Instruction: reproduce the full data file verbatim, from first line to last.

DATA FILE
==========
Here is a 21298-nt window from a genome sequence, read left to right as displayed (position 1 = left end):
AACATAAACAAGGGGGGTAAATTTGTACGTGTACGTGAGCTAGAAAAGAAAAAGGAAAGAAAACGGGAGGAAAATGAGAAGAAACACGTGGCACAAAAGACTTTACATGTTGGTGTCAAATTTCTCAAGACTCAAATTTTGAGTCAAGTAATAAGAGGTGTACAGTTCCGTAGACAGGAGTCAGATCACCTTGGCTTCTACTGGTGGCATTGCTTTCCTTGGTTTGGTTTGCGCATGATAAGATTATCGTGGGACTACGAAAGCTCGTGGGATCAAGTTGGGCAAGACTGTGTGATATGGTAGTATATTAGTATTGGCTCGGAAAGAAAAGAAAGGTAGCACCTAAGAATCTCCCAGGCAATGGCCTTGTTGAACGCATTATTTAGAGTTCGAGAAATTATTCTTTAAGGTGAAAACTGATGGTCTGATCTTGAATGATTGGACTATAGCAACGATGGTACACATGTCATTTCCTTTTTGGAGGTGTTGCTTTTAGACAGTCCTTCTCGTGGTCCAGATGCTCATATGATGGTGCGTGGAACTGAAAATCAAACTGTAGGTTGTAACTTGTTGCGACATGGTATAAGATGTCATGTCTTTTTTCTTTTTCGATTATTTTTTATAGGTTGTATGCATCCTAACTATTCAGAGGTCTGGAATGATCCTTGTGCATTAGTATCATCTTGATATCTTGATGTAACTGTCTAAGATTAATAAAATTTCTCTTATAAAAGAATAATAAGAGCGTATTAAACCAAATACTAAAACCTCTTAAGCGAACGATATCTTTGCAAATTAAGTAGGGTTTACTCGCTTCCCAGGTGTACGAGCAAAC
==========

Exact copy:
Here is a 21298-nt window from a genome sequence, read left to right as displayed (position 1 = left end):
AACATAAACAAGGGGGGTAAATTTGTACGTGTACGTGAGCTAGAAAAGAAAAAGGAAAGAAAACGGGAGGAAAATGAGAAGAAACACGTGGCACAAAAGACTTTACATGTTGGTGTCAAATTTCTCAAGACTCAAATTTTGAGTCAAGTAATAAGAGGTGTACAGTTCCGTAGACAGGAGTCAGATCACCTTGGCTTCTACTGGTGGCATTGCTTTCCTTGGTTTGGTTTGCGCATGATAAGATTATCGTGGGACTACGAAAGCTCGTGGGATCAAGTTGGGCAAGACTGTGTGATATGGTAGTATATTAGTATTGGCTCGGAAAGAAAAGAAAGGTAGCACCTAAGAATCTCCCAGGCAATGGCCTTGTTGAACGCATTATTTAGAGTTCGAGAAATTATTCTTTAAGGTGAAAACTGATGGTCTGATCTTGAATGATTGGACTATAGCAACGATGGTACACATGTCATTTCCTTTTTGGAGGTGTTGCTTTTAGACAGTCCTTCTCGTGGTCCAGATGCTCATATGATGGTGCGTGGAACTGAAAATCAAACTGTAGGTTGTAACTTGTTGCGACATGGTATAAGATGTCATGTCTTTTTTCTTTTTCGATTATTTTTTATAGGTTGTATGCATCCTAACTATTCAGAGGTCTGGAATGATCCTTGTGCATTAGTATCATCTTGATATCTTGATGTAACTGTCTAAGATTAATAAAATTTCTCTTATAAAAGAATAATAAGAGCGTATTAAACCAAATACTAAAACCTCTTAAGCGAACGATATCTTTGCAAATTAAGTAGGGTTTACTCGCTTCCCAGGTGTACGAGCAAAC